David: The comparisons of Michael Page to Anderson Silva are not without merit. But Page is not the Greta Van Fleet to Silva’s Led Zeppelin. He’s more like the early-Rival Sons to Led Zeppelin. Unlike the former, the latter has enough going on that they’re capable of adapting, and revealing something other than by-the-number imitation. Silva was always very thorough in his general strategy: counter, or pressure an opening. Page, with his sinewy frame, has a different approach: fling, or gallop out. His style is closer to a fencer than a proper MMA striker. His strikes are all thrust, lunge, and feint rather than jab, cross, and overhand. It’s far closer to “disruption” — at least for those who take this idea seriously to begin with — than Conor McGregor telekinetically imparting MMA wisdom onto boxing mechanics. But that doesn’t speak to the style’s efficacy. We don’t know what Page looks like against elite competition. All I can say for sure is that at 6’3, he’s got the perfect frame at welterweight to make his style incredibly difficult to deal with. Part of what makes him virtually impossible to deal with is that his blazing speed moves forward, backward, and side to side. The other thing that makes him unique is the raw awkwardness of his demeanor. This statement explains why I’m not a fighter, but if a I were a fighter, I’d be scared shitless of his ringu-like mannerisms.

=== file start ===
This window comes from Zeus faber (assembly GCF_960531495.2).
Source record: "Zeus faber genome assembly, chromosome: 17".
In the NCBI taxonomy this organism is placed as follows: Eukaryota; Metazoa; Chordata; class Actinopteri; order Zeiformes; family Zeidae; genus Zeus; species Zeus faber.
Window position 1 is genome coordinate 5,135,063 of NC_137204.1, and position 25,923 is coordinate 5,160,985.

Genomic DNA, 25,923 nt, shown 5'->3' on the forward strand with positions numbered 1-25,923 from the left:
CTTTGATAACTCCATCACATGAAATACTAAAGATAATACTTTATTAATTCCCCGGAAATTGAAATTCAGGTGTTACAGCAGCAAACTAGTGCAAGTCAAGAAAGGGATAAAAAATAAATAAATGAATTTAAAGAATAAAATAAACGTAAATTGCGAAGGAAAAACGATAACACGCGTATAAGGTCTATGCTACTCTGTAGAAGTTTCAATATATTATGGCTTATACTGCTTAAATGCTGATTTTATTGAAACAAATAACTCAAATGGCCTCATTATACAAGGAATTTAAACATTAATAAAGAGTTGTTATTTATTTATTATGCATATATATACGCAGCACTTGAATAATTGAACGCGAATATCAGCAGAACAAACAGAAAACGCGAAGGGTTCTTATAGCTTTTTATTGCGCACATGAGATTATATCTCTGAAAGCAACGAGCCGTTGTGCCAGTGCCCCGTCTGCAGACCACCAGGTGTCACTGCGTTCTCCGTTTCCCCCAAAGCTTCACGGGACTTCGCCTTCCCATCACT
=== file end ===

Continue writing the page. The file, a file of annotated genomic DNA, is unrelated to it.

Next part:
Phil: Page comes from a point-fighting background and it shows. Of all the many, many “Next Anderson Silva”s to be nominated over the years, he is perhaps the only one who looks even more spidery than the original, and he makes himself look even longer by fighting out of a deliberately elongated side-on karate pose. Much like Wonderboy, the main point is to give himself time and space to line up the rear hand shot. Another comparison might be Conor McGregor, albeit even more exaggerated. The same basic premise is there: an awful lot of showboating and waving of limbs to pull people forward and make them overcommit into a shot so that he can send the big power straight down the middle. Not for Page the quick, efficient bolt of McGregor’s cross, though: Instead it’s all about covering as much distance as quickly and shockingly as possible. What we’ve seen of his grappling has been fine: he has a knack for jumping on subs quickly, as many finish-minded fighters do, and has been able to shuck off the takedowns of the (admittedly not great) wrestlers we’ve seen thus far. He can kick, and has a leaping jab he occasionally uses if the opponent becomes absolutely fixated on the right.